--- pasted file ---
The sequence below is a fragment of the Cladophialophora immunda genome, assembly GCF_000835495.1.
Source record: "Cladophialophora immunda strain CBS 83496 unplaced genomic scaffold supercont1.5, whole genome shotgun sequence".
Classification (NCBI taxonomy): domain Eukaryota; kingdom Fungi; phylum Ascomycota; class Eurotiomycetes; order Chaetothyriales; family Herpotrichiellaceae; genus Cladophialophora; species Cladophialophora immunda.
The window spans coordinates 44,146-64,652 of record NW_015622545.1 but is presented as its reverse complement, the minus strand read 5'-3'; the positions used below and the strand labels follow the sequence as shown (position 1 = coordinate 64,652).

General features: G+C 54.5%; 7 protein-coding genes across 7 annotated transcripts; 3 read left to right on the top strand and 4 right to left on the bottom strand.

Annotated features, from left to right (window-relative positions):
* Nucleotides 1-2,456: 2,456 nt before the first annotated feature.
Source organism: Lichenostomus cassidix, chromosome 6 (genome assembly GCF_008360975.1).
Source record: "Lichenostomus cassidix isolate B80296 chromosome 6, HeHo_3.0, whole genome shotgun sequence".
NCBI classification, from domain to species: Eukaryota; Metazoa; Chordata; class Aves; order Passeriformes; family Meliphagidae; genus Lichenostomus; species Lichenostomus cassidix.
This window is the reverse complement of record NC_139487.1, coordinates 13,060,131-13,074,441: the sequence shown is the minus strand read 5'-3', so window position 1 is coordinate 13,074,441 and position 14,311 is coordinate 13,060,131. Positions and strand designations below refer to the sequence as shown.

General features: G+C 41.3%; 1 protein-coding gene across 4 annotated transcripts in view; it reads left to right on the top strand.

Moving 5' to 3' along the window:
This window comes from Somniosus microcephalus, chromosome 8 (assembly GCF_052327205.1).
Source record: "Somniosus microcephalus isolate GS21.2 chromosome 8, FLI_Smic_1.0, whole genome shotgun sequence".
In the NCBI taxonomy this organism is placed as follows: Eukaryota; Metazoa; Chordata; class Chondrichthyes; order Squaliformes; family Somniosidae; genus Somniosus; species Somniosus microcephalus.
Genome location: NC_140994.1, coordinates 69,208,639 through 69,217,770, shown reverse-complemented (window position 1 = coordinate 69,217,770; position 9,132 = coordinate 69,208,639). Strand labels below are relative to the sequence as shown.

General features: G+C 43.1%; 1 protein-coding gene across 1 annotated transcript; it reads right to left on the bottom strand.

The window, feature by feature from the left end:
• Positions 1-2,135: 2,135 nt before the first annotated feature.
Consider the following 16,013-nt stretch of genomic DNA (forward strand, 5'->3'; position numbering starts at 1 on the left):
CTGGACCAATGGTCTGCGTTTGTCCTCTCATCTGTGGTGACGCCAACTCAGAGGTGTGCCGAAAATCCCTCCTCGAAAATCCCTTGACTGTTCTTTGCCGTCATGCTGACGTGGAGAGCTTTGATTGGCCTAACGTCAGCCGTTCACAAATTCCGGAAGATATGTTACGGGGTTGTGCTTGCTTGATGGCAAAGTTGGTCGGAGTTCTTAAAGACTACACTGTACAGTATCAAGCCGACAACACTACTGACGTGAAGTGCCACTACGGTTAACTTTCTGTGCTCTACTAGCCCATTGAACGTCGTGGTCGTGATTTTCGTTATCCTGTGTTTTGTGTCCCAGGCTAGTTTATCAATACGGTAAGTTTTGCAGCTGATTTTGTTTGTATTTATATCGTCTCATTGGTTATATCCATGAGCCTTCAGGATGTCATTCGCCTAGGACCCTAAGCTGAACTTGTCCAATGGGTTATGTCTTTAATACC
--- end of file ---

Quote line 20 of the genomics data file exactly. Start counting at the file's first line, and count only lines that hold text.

• Positions 1-2,135: 2,135 nt before the first annotated feature.